Canada’s Bill C-69 and the evolution towards sustainable project planning

2019 ES&E Consultants’ Forum

Group session

Roxanne Scott, Golder Associates Ltd.

Social Impact Assessment (SIA) is a process of analyzing, managing and monitoring the intended and unintended social, economic, health and well-being consequences, both positive and adverse, of projects.

In addition to meeting regulatory requirements and corporate social responsibility policies and procedures, SIAs can support sustainable project development outcomes for people and communities, by aligning mitigation and benefit enhancement measures with a community’s sustainable development goals and objectives. In this way, SIA is integral to understanding and supporting a project’s effect on, and contribution to, sustainability.

The increasing explicit requirement for SIA within environmental assessment legislation illustrates the emerging paradigm shift in environmental assessment methodology globally. Under this model, the requirement to assess social, economic, health and cultural impacts, in addition to environmental impacts, goes beyond mitigation of adverse impacts, to the development of project planning objectives focused on net gains and positive outcomes that contribute to better environmental, social, economic and cultural conditions of local communities and regions within which a project is situated.

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A Canadian example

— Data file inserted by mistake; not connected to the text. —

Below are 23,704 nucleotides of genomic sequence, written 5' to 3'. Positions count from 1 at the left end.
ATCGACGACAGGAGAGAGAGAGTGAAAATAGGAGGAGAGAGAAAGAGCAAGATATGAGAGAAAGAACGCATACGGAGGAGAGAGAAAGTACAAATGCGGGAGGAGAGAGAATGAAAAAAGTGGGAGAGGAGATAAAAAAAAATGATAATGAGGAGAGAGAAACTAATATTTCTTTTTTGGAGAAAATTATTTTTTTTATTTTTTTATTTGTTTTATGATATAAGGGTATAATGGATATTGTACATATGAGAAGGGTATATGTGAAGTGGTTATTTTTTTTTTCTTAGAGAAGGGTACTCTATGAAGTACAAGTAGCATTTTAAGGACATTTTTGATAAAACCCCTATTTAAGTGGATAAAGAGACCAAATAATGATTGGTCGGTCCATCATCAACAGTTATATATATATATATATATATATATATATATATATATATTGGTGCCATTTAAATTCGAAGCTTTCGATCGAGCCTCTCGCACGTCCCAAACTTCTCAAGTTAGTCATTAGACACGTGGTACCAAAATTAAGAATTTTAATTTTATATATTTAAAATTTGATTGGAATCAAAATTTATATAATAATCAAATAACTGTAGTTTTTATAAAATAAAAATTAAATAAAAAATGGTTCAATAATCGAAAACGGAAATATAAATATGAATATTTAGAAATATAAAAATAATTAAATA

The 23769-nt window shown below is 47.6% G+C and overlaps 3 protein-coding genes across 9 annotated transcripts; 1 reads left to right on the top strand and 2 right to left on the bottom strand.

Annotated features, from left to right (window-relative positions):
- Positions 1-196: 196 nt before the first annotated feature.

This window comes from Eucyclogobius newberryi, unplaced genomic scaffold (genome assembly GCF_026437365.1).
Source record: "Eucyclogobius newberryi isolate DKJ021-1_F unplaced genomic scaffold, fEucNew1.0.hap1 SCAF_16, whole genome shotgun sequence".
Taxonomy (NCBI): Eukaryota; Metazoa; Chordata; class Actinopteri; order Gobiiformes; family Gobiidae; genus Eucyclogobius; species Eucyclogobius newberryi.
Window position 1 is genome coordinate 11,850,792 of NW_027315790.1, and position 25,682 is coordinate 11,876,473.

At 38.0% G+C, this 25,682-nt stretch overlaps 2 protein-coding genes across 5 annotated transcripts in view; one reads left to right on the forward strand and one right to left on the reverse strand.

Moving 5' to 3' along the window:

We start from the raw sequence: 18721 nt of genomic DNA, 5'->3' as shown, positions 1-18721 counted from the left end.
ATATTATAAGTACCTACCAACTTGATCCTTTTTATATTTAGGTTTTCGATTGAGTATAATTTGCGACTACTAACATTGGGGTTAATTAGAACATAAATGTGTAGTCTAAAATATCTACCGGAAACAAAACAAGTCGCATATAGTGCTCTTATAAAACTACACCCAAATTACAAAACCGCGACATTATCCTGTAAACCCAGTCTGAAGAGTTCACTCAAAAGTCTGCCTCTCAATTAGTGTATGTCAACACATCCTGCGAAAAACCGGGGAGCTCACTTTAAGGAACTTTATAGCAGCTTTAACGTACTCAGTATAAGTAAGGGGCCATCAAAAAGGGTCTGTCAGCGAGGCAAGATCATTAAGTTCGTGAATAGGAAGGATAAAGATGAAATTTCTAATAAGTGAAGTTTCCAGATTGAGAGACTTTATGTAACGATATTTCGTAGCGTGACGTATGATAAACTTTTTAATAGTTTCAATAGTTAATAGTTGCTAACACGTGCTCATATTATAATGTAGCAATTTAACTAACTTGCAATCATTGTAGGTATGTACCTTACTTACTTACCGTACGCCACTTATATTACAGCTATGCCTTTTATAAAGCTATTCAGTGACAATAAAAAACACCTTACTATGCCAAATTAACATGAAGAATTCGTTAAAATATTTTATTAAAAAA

An example of this emerging paradigm towards a more wholistic consideration of project impacts and its contribution to sustainability is Canada’s recently-enacted Bill C-69. It mandates changing the name of the country’s federal review agency from the “Canadian Environmental Assessment Agency” to the “Impact Assessment Agency of Canada” and the name of the legislation from the “Canadian Environmental Assessment Act” to the “Impact Assessment Act (IAA)”. These name changes are significant in that they direct the requirement to address the studied impacts—social, economic, cultural and health as well as environmental, and reflect the principle of sustainability.

Bill C-69 also includes a requirement for gender-based analysis, to determine differential social, economic, cultural health and well-being conditions, and differential project impacts, and mitigation and benefit enhancement requirements across vulnerable and marginalized groups.